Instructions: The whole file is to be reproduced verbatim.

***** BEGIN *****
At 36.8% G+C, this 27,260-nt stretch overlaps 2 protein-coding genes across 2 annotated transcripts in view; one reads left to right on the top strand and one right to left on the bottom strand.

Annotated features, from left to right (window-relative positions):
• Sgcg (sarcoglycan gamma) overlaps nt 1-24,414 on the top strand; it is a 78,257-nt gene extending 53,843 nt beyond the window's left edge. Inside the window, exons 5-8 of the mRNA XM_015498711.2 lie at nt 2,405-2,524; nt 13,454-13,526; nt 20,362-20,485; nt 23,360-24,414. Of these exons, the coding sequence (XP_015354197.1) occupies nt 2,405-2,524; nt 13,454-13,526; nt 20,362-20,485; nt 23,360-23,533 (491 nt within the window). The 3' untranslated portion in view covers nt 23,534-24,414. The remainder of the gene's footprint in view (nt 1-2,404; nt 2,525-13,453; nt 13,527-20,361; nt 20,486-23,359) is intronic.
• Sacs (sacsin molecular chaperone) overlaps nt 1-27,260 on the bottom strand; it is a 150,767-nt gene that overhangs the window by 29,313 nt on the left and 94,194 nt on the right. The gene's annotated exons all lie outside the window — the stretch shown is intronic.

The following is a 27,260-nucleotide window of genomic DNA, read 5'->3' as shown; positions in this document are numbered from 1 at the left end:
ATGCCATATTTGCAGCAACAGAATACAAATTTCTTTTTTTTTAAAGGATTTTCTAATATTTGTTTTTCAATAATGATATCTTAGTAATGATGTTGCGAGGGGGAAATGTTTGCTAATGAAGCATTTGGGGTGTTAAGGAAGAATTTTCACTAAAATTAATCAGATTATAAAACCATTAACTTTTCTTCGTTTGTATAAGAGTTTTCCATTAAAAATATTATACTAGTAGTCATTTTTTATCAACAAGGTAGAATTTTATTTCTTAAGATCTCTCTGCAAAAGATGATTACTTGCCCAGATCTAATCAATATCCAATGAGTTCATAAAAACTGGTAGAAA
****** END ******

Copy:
At 36.8% G+C, this 27,260-nt stretch overlaps 2 protein-coding genes across 2 annotated transcripts in view; one reads left to right on the top strand and one right to left on the bottom strand.

Annotated features, from left to right (window-relative positions):
• Sgcg (sarcoglycan gamma) overlaps nt 1-24,414 on the top strand; it is a 78,257-nt gene extending 53,843 nt beyond the window's left edge. Inside the window, exons 5-8 of the mRNA XM_015498711.2 lie at nt 2,405-2,524; nt 13,454-13,526; nt 20,362-20,485; nt 23,360-24,414. Of these exons, the coding sequence (XP_015354197.1) occupies nt 2,405-2,524; nt 13,454-13,526; nt 20,362-20,485; nt 23,360-23,533 (491 nt within the window). The 3' untranslated portion in view covers nt 23,534-24,414. The remainder of the gene's footprint in view (nt 1-2,404; nt 2,525-13,453; nt 13,527-20,361; nt 20,486-23,359) is intronic.
• Sacs (sacsin molecular chaperone) overlaps nt 1-27,260 on the bottom strand; it is a 150,767-nt gene that overhangs the window by 29,313 nt on the left and 94,194 nt on the right. The gene's annotated exons all lie outside the window — the stretch shown is intronic.

The following is a 27,260-nucleotide window of genomic DNA, read 5'->3' as shown; positions in this document are numbered from 1 at the left end:
ATGCCATATTTGCAGCAACAGAATACAAATTTCTTTTTTTTTAAAGGATTTTCTAATATTTGTTTTTCAATAATGATATCTTAGTAATGATGTTGCGAGGGGGAAATGTTTGCTAATGAAGCATTTGGGGTGTTAAGGAAGAATTTTCACTAAAATTAATCAGATTATAAAACCATTAACTTTTCTTCGTTTGTATAAGAGTTTTCCATTAAAAATATTATACTAGTAGTCATTTTTTATCAACAAGGTAGAATTTTATTTCTTAAGATCTCTCTGCAAAAGATGATTACTTGCCCAGATCTAATCAATATCCAATGAGTTCATAAAAACTGGTAGAAA